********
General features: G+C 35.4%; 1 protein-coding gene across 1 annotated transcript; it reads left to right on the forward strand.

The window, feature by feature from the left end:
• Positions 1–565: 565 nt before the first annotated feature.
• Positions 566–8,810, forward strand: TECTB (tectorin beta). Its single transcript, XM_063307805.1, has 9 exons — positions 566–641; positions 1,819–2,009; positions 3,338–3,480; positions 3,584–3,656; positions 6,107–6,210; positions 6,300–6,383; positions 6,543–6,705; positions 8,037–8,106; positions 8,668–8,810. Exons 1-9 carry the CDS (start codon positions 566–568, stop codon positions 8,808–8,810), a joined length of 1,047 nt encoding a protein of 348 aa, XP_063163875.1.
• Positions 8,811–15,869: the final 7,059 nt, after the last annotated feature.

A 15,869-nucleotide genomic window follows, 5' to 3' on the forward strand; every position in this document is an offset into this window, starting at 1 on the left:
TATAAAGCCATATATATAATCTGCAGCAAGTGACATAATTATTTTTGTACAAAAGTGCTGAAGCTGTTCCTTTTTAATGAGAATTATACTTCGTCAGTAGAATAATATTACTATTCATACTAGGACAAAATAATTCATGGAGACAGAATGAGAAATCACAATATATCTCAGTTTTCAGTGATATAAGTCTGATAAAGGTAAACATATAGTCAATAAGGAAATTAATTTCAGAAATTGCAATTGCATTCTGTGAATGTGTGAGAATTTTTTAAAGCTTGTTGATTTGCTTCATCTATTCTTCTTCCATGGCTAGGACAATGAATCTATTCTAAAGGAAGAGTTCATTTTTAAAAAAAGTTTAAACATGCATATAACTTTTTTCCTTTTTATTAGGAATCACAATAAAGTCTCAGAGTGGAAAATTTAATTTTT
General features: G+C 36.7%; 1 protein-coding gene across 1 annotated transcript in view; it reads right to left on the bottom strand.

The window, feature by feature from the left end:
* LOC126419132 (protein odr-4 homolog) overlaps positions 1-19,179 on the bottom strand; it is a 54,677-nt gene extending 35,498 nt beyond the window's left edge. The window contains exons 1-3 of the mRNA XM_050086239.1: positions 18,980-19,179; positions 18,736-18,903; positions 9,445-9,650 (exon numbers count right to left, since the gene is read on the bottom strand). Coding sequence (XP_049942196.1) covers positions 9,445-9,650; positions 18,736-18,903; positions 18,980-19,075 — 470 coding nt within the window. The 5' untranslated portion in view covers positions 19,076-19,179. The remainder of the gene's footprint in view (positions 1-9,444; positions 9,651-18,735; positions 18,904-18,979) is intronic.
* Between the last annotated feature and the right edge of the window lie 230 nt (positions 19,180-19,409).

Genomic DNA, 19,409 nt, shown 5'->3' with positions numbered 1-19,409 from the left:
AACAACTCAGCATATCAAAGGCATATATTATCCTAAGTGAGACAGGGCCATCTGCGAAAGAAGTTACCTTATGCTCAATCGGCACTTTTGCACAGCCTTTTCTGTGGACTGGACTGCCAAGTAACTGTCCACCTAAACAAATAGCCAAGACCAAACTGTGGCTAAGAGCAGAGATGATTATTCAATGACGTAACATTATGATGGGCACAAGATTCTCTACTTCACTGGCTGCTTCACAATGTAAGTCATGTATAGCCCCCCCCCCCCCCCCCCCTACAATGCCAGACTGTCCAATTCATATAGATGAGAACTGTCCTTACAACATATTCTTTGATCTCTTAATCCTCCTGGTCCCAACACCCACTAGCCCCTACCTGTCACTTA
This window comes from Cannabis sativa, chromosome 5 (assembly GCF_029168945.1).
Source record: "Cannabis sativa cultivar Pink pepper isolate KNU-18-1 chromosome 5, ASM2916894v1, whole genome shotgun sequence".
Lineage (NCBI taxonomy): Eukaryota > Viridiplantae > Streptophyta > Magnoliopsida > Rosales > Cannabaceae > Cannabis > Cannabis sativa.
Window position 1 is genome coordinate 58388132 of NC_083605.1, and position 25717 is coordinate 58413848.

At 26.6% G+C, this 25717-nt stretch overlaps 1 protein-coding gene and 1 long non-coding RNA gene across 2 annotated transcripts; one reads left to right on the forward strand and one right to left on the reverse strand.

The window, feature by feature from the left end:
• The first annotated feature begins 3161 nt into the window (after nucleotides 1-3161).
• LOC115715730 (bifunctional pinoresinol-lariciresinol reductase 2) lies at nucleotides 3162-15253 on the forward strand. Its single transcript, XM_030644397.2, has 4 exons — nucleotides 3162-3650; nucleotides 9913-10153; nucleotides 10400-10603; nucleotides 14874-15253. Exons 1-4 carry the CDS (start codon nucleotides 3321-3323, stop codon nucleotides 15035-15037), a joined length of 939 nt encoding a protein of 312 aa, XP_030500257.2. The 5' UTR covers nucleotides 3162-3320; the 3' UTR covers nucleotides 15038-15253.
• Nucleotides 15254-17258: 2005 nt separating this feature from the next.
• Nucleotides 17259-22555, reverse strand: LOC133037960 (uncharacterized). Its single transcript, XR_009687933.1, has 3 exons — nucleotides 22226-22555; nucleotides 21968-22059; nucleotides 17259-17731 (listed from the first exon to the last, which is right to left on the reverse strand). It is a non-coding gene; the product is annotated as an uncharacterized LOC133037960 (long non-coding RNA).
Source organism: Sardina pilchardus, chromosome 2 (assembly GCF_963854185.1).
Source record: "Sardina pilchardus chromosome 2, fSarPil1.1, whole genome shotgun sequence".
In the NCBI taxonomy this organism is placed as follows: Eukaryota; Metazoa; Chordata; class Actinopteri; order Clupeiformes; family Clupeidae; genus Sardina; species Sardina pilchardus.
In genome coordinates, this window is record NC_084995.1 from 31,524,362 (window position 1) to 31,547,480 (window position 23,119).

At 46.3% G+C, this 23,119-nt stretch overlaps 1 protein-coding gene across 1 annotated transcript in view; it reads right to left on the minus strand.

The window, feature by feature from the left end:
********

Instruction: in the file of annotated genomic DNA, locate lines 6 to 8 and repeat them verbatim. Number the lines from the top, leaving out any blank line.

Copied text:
A 15,869-nucleotide genomic window follows, 5' to 3' on the forward strand; every position in this document is an offset into this window, starting at 1 on the left:
TATAAAGCCATATATATAATCTGCAGCAAGTGACATAATTATTTTTGTACAAAAGTGCTGAAGCTGTTCCTTTTTAATGAGAATTATACTTCGTCAGTAGAATAATATTACTATTCATACTAGGACAAAATAATTCATGGAGACAGAATGAGAAATCACAATATATCTCAGTTTTCAGTGATATAAGTCTGATAAAGGTAAACATATAGTCAATAAGGAAATTAATTTCAGAAATTGCAATTGCATTCTGTGAATGTGTGAGAATTTTTTAAAGCTTGTTGATTTGCTTCATCTATTCTTCTTCCATGGCTAGGACAATGAATCTATTCTAAAGGAAGAGTTCATTTTTAAAAAAAGTTTAAACATGCATATAACTTTTTTCCTTTTTATTAGGAATCACAATAAAGTCTCAGAGTGGAAAATTTAATTTTT
General features: G+C 36.7%; 1 protein-coding gene across 1 annotated transcript in view; it reads right to left on the bottom strand.